DPP appealing against Kizon acquittal

The Commonwealth Director of Public Prosecutions has lodged an appeal against a judge’s decision to acquit Perth businessman, John Kizon, and an associate, of insider trading charges.

Mr Kizon and Nigel Mansfield stood trial earlier this year, accused of using knowledge not publicly available to trade in millions of shares in two companies.

Mr Kizon was found not guilty of all charges by the judge at the end of the prosecution case.

Mr Mansfield was also acquitted by the judge of most of the charges against him … and a jury later found him not guilty on another four counts.

Mr Kizon’s lawyers were notified of the appeal on Friday, when documents were also lodged with WA’s Court of Appeal.

I’m now the hunter: Kizon

Perth businessman John Kizon says authorities have spent tens of millions of dollars of taxpayers money, unsuccessfully prosecuting him and an associate on insider trading charges.

Mr Kizon made his comments after a District Court jury found his friend, Nigel Mansfield not guilty of four charges.

Earlier this week, the judge acquitted Mr Kizon and threw out a string of other charges against Mr Mansfield.

The case dated back eight years and the verdicts came after after a two and a half month trial.

Mr Kizon says Mr Mansfield was targeted because of their friendship.

“I was the one who was hunted, now Mr Kizon’s going to be the hunter, so I’m going to take them on in the civil court and how I’m going to take that on a malicious prosecution that never should have been brought,” he said.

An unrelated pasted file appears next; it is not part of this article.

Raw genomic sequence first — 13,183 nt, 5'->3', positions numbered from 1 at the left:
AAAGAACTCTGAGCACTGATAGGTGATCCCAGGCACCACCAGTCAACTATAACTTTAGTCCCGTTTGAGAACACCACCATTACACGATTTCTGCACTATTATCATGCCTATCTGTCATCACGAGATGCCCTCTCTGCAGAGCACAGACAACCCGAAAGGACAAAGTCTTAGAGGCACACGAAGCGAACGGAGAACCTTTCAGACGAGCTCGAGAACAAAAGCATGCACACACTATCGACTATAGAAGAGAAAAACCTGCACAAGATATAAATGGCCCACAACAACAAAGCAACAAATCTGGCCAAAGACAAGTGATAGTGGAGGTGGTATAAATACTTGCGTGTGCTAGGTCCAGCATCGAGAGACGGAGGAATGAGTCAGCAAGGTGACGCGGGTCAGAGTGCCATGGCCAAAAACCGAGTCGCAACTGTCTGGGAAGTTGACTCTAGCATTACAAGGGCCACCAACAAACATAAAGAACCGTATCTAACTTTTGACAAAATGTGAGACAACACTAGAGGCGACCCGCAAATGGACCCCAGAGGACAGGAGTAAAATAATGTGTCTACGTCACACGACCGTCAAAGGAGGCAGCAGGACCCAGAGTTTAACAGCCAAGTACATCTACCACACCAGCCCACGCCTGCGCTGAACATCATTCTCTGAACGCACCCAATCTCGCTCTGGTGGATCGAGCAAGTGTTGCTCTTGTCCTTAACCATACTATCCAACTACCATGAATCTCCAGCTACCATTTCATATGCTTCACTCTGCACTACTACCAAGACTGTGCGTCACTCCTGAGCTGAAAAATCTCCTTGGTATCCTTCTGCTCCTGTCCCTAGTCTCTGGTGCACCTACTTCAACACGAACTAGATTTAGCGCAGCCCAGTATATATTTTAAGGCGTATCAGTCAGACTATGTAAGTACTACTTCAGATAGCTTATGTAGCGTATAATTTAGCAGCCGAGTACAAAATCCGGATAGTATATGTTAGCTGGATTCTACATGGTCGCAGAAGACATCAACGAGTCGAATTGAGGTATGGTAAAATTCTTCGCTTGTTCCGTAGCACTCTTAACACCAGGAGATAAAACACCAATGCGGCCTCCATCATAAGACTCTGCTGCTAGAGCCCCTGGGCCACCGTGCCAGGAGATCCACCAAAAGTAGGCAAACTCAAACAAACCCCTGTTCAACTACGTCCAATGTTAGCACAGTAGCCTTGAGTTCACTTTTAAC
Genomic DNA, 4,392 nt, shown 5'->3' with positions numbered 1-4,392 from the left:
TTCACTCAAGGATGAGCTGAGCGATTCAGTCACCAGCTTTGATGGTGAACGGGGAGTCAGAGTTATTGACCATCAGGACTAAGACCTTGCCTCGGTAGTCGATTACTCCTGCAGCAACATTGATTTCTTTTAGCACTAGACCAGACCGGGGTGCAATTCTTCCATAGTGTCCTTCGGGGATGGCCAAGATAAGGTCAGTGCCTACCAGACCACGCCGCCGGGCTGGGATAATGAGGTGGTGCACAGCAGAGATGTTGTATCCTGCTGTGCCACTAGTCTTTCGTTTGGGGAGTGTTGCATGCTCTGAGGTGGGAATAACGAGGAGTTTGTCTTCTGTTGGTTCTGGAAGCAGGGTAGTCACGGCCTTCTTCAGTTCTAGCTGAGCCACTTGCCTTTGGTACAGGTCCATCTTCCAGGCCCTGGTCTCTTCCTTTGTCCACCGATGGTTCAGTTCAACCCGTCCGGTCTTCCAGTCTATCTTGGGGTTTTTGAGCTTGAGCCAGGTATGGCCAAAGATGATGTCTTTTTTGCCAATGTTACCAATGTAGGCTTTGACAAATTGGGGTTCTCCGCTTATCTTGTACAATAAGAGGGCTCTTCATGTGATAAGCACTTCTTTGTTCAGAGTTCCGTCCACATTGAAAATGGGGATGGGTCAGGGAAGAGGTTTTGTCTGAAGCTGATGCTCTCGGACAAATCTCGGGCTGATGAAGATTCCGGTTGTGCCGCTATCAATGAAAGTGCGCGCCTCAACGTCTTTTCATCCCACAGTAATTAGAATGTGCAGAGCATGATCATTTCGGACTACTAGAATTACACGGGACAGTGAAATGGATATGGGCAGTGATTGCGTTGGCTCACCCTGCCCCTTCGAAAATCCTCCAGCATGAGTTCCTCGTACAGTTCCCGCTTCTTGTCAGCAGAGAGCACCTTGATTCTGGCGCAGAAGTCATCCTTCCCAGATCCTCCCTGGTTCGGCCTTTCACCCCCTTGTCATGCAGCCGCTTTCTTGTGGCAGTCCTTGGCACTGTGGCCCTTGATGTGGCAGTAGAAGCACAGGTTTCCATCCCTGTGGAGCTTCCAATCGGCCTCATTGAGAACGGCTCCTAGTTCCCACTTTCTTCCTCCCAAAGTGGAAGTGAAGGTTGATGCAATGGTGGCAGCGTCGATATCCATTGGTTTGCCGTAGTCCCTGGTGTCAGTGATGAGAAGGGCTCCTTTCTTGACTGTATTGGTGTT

Kizon cleared of insider trading

A District Court judge has thrown out the insider trading case against Perth businessman, John Kizon.

Mr Kizon and an associate, Nigel Mansfield, have been on trial for the past two months accused of using information, not publicly available, to trade in millions of shares in two dot com companies.

The men denied any wrongdoing and today Judge John Wisbey ruled that Mr Kizon should be found not guilty of all charges against him.

Judge Wisbey said he had determined there was no evidence that the information used by the two men was “true”.

The judge found Mr Mansfield not guilty of all but four charges for which the trial will continue.

Outside the court, Mr Kizon’s lawyer Stephen Shirrefs said the judge had found that the case against his client was defective.

“The information which the prosecution alleged was inside information could not be established on the evidence to be correct or true,” he said.

Mr Kizon made no comment other than to thank his lawyers.